Even in 1851, Talbot had stressed the value of ‘being in the moment’ and not being distracted by photography. Responding to suggestions from the Astronomer Royal, George Biddell Airy, “The idea of making a photogenic representation of the next total eclipse had occurred to me, not without some misgivings as to its practicability – The image would be obtained I think in a few seconds, but the excitement of the observer as the critical moment approached would be such that I think if he attempted to make many observations of different kinds he would probably fail in all of them. To succeed he must devote his attention to this point alone, thereby losing the rare opportunity of studying the rose coloured eminences with all his attention during the brief period of their visibility. I am in doubt whether one large camera should be employed or a row of small ones fixed on one frame and all opened & shut simultaneously by a single mechanism The turning of a single handle for instance. A single large picture would be more valuable; on the other hand it might fail, whereas out of a series of small pictures surely some one or other would be successful.”
Airy persisted, and the next day wrote back that “it is totally impossible for one person to make true systematic sets of observations: although he may make one set tolerably systematic, and may indulge in hasty looks at others. Could you not contemplate this course for yourself? Organize a brigade of Talbotypists or Daguerréotypistes, and distribute to Christiania (North), Gottenborg (Central), Grimstadt, Cirnbrishamn, or Helsingborg, (South) … as to the course to be pursued with a number of cameras, I should be disposed rather to open them in succession than at once. But so many practical considerations must enter into this determination that I entirely submit it to you.” It is difficult for me to imagine Talbot organising a brigade of photographers.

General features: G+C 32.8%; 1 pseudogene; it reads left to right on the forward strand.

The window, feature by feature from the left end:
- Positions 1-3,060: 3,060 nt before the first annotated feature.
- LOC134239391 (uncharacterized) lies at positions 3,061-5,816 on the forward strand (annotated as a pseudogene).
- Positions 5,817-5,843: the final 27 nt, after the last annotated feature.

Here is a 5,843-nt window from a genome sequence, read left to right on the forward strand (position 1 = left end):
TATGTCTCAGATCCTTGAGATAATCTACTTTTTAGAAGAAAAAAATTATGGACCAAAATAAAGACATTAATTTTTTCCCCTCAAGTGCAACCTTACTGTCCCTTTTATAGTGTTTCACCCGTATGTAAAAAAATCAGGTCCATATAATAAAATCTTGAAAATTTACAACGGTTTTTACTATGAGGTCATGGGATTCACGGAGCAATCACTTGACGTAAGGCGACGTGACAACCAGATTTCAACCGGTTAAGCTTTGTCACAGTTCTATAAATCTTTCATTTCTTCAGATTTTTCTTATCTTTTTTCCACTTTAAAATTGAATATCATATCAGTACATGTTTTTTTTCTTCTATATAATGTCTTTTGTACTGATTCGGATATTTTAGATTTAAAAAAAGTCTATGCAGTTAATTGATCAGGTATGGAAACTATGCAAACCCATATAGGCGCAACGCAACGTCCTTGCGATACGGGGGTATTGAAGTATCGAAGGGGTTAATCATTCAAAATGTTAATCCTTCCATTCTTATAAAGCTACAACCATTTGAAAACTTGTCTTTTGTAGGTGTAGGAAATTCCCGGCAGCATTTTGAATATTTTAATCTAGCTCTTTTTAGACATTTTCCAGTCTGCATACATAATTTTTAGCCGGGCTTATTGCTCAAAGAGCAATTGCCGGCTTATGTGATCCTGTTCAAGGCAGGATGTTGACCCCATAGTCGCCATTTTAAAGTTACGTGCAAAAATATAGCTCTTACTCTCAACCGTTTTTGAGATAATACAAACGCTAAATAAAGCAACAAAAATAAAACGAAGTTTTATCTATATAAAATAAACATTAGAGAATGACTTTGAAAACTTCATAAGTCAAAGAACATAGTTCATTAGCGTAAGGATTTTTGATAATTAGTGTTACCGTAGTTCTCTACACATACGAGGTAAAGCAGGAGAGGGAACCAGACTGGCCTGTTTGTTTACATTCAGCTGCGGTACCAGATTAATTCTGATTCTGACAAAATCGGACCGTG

Talbot went to the Continent to view this eclipse and immediately afterwards wrote to Jean-Baptiste Biot describing the experience. Translated from the French, he said that “the future of science led me to undertake a journey to Germany in order to observe there the total eclipse of the sun of July 28th … Upon my arrival in Berlin, I learned that excellent observers had already made their way to Danzig, to Frauenburg and to Königsberg. In order to be of some use, it was therefore necessary to choose another location … The small town of Marienburg seemed to me to be very well situated for the observations … I was armed with a good achromatic telescope of 3 feet … Before the eclipse I examined the spots of the sun … I observed the commencement of the eclipse in a perfectly pure sky.” Just as totality was being achieved, “a large cloud concealed it from my view. I was in despair over this setback, and believing that there was nothing more to see, I left my telescope to contemplate the obscurity which surrounded all objects – I immediately saw that the very pure sky over by the South East, which had earlier been of the finest blue, had changed to an orangey yellow, such as one can often see ½ an hour after sunset – but never during the day – The darkness which covered everything, and which was further increased by the clouds, was not that of the night, nor that of the crepuscule – but rather that of the most stormy weather at sun set – a livid shade spread everywhere. I had been watching this spectacle for perhaps a minute when a brilliant white light burst through the clouds. I initially thought that it was the sun returning before the calculated time – I did not waste a single second before looking through the telescope – It was the luminous corona – The cloud had passed – It was quite a thing to see.”
Later in 1851, in publishing his rotating disk experiment in The Athenaeum, Talbot touched on his experience with the eclipse, explaining that shortly after the demonstration “I went on the Continent in order to observe the total solar eclipse of the 28th of July. This most interesting phenomenon I had the pleasure of witnessing at the little town of Marienburg, in the northeastern corner of Prussia … Among other things, I was enabled to make a satisfactory estimate of the degree of darkness during the total obscuration; which proved to be equal to that which existed one hour after sunset the same evening, the weather being during that evening peculiarly serene, so as to allow of a just comparison.This Continental journey having effectually interrupted my photographic labours.”